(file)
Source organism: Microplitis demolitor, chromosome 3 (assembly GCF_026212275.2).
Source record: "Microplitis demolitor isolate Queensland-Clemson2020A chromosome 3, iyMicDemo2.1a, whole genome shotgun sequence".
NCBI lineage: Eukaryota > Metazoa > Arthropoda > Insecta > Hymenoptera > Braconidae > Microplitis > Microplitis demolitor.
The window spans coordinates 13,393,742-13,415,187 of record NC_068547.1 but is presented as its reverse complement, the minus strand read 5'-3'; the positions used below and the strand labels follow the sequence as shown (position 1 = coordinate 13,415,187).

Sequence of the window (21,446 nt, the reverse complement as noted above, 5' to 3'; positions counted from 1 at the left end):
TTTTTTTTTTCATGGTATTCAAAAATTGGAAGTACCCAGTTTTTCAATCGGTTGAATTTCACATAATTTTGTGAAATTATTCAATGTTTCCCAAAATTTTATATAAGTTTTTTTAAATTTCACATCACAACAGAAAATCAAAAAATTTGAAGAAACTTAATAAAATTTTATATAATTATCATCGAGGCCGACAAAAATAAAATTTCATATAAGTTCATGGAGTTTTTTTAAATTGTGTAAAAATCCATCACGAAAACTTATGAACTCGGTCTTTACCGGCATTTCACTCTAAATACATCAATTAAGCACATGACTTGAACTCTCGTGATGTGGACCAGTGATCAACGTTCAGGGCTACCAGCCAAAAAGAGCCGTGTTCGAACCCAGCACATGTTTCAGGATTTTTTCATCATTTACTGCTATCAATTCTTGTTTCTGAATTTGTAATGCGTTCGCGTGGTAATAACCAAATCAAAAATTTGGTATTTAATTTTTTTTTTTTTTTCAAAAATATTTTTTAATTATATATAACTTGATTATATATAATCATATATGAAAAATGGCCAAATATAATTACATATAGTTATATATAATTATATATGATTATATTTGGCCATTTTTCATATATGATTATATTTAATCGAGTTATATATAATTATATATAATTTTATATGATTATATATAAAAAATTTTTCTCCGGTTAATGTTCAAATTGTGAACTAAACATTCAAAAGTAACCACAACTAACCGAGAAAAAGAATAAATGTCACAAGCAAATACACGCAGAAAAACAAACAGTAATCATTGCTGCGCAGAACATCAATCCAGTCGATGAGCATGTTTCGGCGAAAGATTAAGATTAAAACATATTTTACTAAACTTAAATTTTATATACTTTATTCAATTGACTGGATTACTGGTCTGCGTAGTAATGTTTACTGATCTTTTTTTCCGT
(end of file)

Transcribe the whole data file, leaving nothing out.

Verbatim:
Source organism: Microplitis demolitor, chromosome 3 (assembly GCF_026212275.2).
Source record: "Microplitis demolitor isolate Queensland-Clemson2020A chromosome 3, iyMicDemo2.1a, whole genome shotgun sequence".
NCBI lineage: Eukaryota > Metazoa > Arthropoda > Insecta > Hymenoptera > Braconidae > Microplitis > Microplitis demolitor.
The window spans coordinates 13,393,742-13,415,187 of record NC_068547.1 but is presented as its reverse complement, the minus strand read 5'-3'; the positions used below and the strand labels follow the sequence as shown (position 1 = coordinate 13,415,187).

Sequence of the window (21,446 nt, the reverse complement as noted above, 5' to 3'; positions counted from 1 at the left end):
TTTTTTTTTTCATGGTATTCAAAAATTGGAAGTACCCAGTTTTTCAATCGGTTGAATTTCACATAATTTTGTGAAATTATTCAATGTTTCCCAAAATTTTATATAAGTTTTTTTAAATTTCACATCACAACAGAAAATCAAAAAATTTGAAGAAACTTAATAAAATTTTATATAATTATCATCGAGGCCGACAAAAATAAAATTTCATATAAGTTCATGGAGTTTTTTTAAATTGTGTAAAAATCCATCACGAAAACTTATGAACTCGGTCTTTACCGGCATTTCACTCTAAATACATCAATTAAGCACATGACTTGAACTCTCGTGATGTGGACCAGTGATCAACGTTCAGGGCTACCAGCCAAAAAGAGCCGTGTTCGAACCCAGCACATGTTTCAGGATTTTTTCATCATTTACTGCTATCAATTCTTGTTTCTGAATTTGTAATGCGTTCGCGTGGTAATAACCAAATCAAAAATTTGGTATTTAATTTTTTTTTTTTTTTCAAAAATATTTTTTAATTATATATAACTTGATTATATATAATCATATATGAAAAATGGCCAAATATAATTACATATAGTTATATATAATTATATATGATTATATTTGGCCATTTTTCATATATGATTATATTTAATCGAGTTATATATAATTATATATAATTTTATATGATTATATATAAAAAATTTTTCTCCGGTTAATGTTCAAATTGTGAACTAAACATTCAAAAGTAACCACAACTAACCGAGAAAAAGAATAAATGTCACAAGCAAATACACGCAGAAAAACAAACAGTAATCATTGCTGCGCAGAACATCAATCCAGTCGATGAGCATGTTTCGGCGAAAGATTAAGATTAAAACATATTTTACTAAACTTAAATTTTATATACTTTATTCAATTGACTGGATTACTGGTCTGCGTAGTAATGTTTACTGATCTTTTTTTCCGT